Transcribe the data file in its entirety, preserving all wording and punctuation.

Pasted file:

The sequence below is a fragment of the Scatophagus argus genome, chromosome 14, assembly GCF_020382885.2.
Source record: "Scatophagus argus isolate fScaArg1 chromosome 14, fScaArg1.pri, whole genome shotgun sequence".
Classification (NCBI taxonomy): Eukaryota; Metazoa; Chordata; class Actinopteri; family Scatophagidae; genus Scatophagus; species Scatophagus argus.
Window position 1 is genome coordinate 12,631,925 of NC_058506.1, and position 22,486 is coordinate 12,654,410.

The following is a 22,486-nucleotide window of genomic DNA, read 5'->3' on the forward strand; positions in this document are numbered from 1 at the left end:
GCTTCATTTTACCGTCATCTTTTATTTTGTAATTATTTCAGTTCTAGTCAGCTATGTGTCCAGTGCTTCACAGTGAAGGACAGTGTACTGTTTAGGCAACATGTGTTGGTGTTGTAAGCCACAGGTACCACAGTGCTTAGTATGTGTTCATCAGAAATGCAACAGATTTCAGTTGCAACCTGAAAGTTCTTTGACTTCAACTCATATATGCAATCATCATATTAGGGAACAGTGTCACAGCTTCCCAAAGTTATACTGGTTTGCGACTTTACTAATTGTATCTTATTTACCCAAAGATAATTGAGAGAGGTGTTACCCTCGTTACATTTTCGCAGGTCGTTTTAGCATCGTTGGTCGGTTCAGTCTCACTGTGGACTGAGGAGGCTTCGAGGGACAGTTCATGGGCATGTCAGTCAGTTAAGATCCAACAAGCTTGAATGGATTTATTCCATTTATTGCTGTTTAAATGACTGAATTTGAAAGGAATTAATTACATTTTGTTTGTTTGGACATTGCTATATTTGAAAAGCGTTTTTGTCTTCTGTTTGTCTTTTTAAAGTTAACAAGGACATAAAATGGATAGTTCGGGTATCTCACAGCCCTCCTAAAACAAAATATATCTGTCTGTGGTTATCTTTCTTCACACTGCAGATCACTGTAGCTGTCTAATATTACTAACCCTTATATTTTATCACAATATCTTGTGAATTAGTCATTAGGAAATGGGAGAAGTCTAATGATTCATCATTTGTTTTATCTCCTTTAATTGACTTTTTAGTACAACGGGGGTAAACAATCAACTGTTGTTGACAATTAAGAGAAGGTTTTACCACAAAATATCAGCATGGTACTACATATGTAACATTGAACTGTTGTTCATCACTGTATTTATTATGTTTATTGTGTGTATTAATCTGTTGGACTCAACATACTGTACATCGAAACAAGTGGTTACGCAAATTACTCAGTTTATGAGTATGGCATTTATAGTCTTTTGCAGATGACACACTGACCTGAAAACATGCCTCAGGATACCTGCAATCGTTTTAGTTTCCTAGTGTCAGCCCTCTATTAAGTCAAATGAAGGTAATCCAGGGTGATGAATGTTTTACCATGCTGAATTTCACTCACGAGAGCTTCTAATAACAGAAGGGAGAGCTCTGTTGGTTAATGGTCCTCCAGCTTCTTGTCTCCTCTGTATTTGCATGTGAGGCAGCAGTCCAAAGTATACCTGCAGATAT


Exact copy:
The sequence below is a fragment of the Scatophagus argus genome, chromosome 14, assembly GCF_020382885.2.
Source record: "Scatophagus argus isolate fScaArg1 chromosome 14, fScaArg1.pri, whole genome shotgun sequence".
Classification (NCBI taxonomy): Eukaryota; Metazoa; Chordata; class Actinopteri; family Scatophagidae; genus Scatophagus; species Scatophagus argus.
Window position 1 is genome coordinate 12,631,925 of NC_058506.1, and position 22,486 is coordinate 12,654,410.

The following is a 22,486-nucleotide window of genomic DNA, read 5'->3' on the forward strand; positions in this document are numbered from 1 at the left end:
GCTTCATTTTACCGTCATCTTTTATTTTGTAATTATTTCAGTTCTAGTCAGCTATGTGTCCAGTGCTTCACAGTGAAGGACAGTGTACTGTTTAGGCAACATGTGTTGGTGTTGTAAGCCACAGGTACCACAGTGCTTAGTATGTGTTCATCAGAAATGCAACAGATTTCAGTTGCAACCTGAAAGTTCTTTGACTTCAACTCATATATGCAATCATCATATTAGGGAACAGTGTCACAGCTTCCCAAAGTTATACTGGTTTGCGACTTTACTAATTGTATCTTATTTACCCAAAGATAATTGAGAGAGGTGTTACCCTCGTTACATTTTCGCAGGTCGTTTTAGCATCGTTGGTCGGTTCAGTCTCACTGTGGACTGAGGAGGCTTCGAGGGACAGTTCATGGGCATGTCAGTCAGTTAAGATCCAACAAGCTTGAATGGATTTATTCCATTTATTGCTGTTTAAATGACTGAATTTGAAAGGAATTAATTACATTTTGTTTGTTTGGACATTGCTATATTTGAAAAGCGTTTTTGTCTTCTGTTTGTCTTTTTAAAGTTAACAAGGACATAAAATGGATAGTTCGGGTATCTCACAGCCCTCCTAAAACAAAATATATCTGTCTGTGGTTATCTTTCTTCACACTGCAGATCACTGTAGCTGTCTAATATTACTAACCCTTATATTTTATCACAATATCTTGTGAATTAGTCATTAGGAAATGGGAGAAGTCTAATGATTCATCATTTGTTTTATCTCCTTTAATTGACTTTTTAGTACAACGGGGGTAAACAATCAACTGTTGTTGACAATTAAGAGAAGGTTTTACCACAAAATATCAGCATGGTACTACATATGTAACATTGAACTGTTGTTCATCACTGTATTTATTATGTTTATTGTGTGTATTAATCTGTTGGACTCAACATACTGTACATCGAAACAAGTGGTTACGCAAATTACTCAGTTTATGAGTATGGCATTTATAGTCTTTTGCAGATGACACACTGACCTGAAAACATGCCTCAGGATACCTGCAATCGTTTTAGTTTCCTAGTGTCAGCCCTCTATTAAGTCAAATGAAGGTAATCCAGGGTGATGAATGTTTTACCATGCTGAATTTCACTCACGAGAGCTTCTAATAACAGAAGGGAGAGCTCTGTTGGTTAATGGTCCTCCAGCTTCTTGTCTCCTCTGTATTTGCATGTGAGGCAGCAGTCCAAAGTATACCTGCAGATAT